What were the fastest-growing religions in the United States by 1800? Provide an example of a utopian religious community formed in the eighteenth or nineteenth century, and explain their connection to the American workforce.

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During the 19th century, communities based on shared principles, which were often religious beliefs, were established throughout the United States. Often termed "utopian communities," they featured experimental forms of social organization, such as communal landholding and polygamy. As the United States became more well known as a nation with religious...

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During the 19th century, communities based on shared principles, which were often religious beliefs, were established throughout the United States. Often termed "utopian communities," they featured experimental forms of social organization, such as communal landholding and polygamy. As the United States became more well known as a nation with religious tolerance, immigrants from various countries established such communities. With westward expansion, as new territories were opened to Euro-American settlement, people seeking land and acceptance increasingly moved west to establish their communities.

In the 1840s, the New England transcendentalists established the Brook Farm community in suburban Boston Massachusetts; Nathaniel Hawthorne was a founding member. Another transcendentalist community, Fruitlands in Harvard, Massachusetts included founders Bronson Alcott (father of Louisa May) and Charles Lane. They not only practiced vegetarianism but also declined to use animal labor in their farming practices.

The Amana community in Iowa was established in the 1840s by German immigrants. One of the longest lasting communities, it remained in operation into the 1880s.

Another notable movement was prompted by Joseph Smith's spiritual vision. His Church of LatterDay Saints attracted members who followed him from Illinois to Utah.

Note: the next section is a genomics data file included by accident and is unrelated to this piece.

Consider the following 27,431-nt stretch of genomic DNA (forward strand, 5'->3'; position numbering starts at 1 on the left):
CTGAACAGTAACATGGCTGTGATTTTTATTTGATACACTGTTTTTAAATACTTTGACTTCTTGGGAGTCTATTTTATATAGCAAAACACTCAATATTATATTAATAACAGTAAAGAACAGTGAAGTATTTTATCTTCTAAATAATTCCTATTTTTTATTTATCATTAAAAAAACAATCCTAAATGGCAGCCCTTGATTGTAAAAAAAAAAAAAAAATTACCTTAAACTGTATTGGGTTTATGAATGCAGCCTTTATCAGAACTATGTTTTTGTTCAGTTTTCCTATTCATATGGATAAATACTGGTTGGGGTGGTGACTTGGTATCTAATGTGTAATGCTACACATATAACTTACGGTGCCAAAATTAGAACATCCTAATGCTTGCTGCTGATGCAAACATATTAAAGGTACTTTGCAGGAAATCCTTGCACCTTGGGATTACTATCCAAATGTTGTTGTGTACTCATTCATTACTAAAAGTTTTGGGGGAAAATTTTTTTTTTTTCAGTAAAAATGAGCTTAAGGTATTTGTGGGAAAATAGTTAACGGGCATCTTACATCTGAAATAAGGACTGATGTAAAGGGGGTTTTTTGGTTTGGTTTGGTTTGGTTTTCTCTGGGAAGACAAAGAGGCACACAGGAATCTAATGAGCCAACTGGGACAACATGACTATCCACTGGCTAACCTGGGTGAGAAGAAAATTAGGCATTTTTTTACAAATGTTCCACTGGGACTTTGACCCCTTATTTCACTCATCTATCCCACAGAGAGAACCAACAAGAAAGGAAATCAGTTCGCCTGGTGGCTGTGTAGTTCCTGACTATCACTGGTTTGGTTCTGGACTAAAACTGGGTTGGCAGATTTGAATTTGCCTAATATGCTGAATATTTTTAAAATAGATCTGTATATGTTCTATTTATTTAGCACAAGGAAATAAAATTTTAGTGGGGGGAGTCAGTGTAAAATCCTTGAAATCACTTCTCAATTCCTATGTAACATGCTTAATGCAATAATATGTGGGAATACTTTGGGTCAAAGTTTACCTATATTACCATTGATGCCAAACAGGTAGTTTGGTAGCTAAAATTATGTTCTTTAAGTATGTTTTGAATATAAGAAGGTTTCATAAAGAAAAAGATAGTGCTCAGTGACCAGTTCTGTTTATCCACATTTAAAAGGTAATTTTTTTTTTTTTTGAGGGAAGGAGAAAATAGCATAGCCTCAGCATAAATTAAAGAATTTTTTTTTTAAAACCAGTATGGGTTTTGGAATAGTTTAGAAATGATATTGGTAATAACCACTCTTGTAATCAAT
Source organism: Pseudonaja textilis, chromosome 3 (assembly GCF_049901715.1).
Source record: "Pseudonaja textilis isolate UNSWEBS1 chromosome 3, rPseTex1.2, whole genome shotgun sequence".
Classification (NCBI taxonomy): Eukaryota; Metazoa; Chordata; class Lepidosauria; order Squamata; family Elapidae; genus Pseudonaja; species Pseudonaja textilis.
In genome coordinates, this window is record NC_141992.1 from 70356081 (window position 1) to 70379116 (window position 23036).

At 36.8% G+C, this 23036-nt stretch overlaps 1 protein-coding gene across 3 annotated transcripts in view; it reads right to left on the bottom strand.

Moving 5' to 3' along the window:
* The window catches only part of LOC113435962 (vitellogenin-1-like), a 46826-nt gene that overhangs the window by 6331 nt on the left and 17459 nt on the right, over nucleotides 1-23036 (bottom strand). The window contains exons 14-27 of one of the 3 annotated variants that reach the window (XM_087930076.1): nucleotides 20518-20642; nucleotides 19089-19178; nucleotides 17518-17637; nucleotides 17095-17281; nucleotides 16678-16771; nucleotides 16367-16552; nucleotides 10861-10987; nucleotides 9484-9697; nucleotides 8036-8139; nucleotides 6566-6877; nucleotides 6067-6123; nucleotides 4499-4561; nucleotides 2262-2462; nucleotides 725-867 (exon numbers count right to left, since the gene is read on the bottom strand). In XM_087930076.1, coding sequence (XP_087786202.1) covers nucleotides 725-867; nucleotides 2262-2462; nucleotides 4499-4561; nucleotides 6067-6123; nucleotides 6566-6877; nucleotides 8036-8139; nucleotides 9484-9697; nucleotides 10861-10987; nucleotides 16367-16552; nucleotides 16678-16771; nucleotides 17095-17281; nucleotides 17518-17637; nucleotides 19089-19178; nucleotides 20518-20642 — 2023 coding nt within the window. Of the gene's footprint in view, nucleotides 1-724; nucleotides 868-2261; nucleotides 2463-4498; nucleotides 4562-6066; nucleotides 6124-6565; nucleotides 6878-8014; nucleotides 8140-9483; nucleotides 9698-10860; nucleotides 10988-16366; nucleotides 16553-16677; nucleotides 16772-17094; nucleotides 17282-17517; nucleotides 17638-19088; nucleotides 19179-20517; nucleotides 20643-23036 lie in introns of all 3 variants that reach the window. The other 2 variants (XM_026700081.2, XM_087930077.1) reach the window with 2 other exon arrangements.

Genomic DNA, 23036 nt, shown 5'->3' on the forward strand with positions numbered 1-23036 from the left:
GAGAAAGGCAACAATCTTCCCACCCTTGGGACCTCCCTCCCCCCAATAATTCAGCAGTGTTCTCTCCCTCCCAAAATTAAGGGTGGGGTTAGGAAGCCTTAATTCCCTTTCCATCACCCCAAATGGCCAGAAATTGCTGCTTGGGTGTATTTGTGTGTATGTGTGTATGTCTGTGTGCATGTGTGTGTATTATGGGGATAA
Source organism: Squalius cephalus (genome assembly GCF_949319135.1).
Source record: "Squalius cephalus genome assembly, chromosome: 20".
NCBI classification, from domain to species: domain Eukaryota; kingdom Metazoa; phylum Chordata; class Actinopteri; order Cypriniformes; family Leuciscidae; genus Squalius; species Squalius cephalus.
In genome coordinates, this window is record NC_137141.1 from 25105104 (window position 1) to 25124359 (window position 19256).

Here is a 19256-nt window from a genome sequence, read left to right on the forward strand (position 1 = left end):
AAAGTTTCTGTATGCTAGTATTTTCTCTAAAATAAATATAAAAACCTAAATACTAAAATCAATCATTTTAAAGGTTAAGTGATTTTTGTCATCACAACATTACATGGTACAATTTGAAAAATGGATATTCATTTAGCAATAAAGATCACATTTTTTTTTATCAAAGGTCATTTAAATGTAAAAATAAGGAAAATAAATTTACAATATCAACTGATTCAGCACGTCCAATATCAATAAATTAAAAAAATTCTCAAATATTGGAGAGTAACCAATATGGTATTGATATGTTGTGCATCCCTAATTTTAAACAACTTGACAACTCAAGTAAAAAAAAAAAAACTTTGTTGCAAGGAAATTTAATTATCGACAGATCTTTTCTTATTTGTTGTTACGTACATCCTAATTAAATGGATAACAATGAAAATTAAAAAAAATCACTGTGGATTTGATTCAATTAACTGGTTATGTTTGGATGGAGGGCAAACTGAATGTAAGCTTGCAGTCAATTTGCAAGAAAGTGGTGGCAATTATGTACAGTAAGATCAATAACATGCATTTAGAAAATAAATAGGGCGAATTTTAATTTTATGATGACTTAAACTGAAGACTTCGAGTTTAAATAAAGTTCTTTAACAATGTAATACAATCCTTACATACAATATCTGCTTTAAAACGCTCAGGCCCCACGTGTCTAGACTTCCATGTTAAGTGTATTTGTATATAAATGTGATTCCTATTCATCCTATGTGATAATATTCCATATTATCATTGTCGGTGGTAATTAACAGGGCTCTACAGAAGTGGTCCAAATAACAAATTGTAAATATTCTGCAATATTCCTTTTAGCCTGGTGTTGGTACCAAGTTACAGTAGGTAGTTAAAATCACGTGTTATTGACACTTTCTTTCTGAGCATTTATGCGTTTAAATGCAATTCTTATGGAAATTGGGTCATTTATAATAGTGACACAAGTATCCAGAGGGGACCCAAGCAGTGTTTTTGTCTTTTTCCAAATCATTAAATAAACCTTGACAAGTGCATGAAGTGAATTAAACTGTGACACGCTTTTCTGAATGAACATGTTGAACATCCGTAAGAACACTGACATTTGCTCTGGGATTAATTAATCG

In addition, communities that sought to move beyond religion were innovations of the 19th century. The most well known, New Harmony, Indiana, was founded by Robert Owen, seeking to base shared understanding and lifeways on science.

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By 1800, several Protestant denominations were growing quickly. Baptists, Methodists, and Lutherans enjoyed the fastest growth. The growth occurred quite quickly in what was considered the west for the young Republic. The Baptists and Methodist churches were self-governing, and lay people led some of the initial churches in early settlements. These early churches often met in people's houses before they could build an actual church. The church provided a social outlet as well as a place for spiritual guidance.

The Shaker communities of the early 1800s were an attempt to create utopia. Shakers were celibate, as they believed that the fall of Man originated with sex. They took in children through adoption in order to keep the movement alive. Shakers believed in hard work, as thrift and industriousness did away with sinful thoughts and therefore brought one closer to God. The Shakers continue to be famous for their furniture and artwork. Shakers valued work for work's sake and did not look at it as only a way to gain wealth. In this respect, they were different from the rapidly industrializing United States, where rising "captains of industry" looked to work as the way to gain wealth and prestige.